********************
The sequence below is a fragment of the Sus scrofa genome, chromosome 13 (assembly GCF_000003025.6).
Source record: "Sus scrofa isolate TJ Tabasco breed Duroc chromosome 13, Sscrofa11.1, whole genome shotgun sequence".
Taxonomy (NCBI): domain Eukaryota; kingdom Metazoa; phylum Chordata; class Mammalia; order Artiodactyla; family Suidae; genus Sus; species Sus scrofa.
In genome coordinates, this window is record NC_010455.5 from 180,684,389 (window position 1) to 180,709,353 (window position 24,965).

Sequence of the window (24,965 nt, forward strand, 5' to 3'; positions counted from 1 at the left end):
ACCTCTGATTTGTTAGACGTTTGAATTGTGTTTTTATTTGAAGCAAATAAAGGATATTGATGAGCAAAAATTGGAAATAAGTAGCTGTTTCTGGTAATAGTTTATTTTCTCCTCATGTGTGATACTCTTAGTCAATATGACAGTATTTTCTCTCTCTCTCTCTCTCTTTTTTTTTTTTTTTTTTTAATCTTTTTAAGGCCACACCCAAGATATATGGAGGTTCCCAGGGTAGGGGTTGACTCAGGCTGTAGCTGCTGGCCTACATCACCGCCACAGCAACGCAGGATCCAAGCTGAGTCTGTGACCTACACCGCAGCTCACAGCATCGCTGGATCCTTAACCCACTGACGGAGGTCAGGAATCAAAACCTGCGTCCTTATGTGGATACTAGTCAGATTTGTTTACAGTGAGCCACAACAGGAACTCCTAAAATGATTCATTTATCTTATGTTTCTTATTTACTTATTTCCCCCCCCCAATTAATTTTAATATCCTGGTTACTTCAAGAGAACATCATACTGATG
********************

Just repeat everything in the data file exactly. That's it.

The sequence below is a fragment of the Sus scrofa genome, chromosome 13 (assembly GCF_000003025.6).
Source record: "Sus scrofa isolate TJ Tabasco breed Duroc chromosome 13, Sscrofa11.1, whole genome shotgun sequence".
Taxonomy (NCBI): domain Eukaryota; kingdom Metazoa; phylum Chordata; class Mammalia; order Artiodactyla; family Suidae; genus Sus; species Sus scrofa.
In genome coordinates, this window is record NC_010455.5 from 180,684,389 (window position 1) to 180,709,353 (window position 24,965).

Sequence of the window (24,965 nt, forward strand, 5' to 3'; positions counted from 1 at the left end):
ACCTCTGATTTGTTAGACGTTTGAATTGTGTTTTTATTTGAAGCAAATAAAGGATATTGATGAGCAAAAATTGGAAATAAGTAGCTGTTTCTGGTAATAGTTTATTTTCTCCTCATGTGTGATACTCTTAGTCAATATGACAGTATTTTCTCTCTCTCTCTCTCTCTTTTTTTTTTTTTTTTTTTAATCTTTTTAAGGCCACACCCAAGATATATGGAGGTTCCCAGGGTAGGGGTTGACTCAGGCTGTAGCTGCTGGCCTACATCACCGCCACAGCAACGCAGGATCCAAGCTGAGTCTGTGACCTACACCGCAGCTCACAGCATCGCTGGATCCTTAACCCACTGACGGAGGTCAGGAATCAAAACCTGCGTCCTTATGTGGATACTAGTCAGATTTGTTTACAGTGAGCCACAACAGGAACTCCTAAAATGATTCATTTATCTTATGTTTCTTATTTACTTATTTCCCCCCCCCAATTAATTTTAATATCCTGGTTACTTCAAGAGAACATCATACTGATG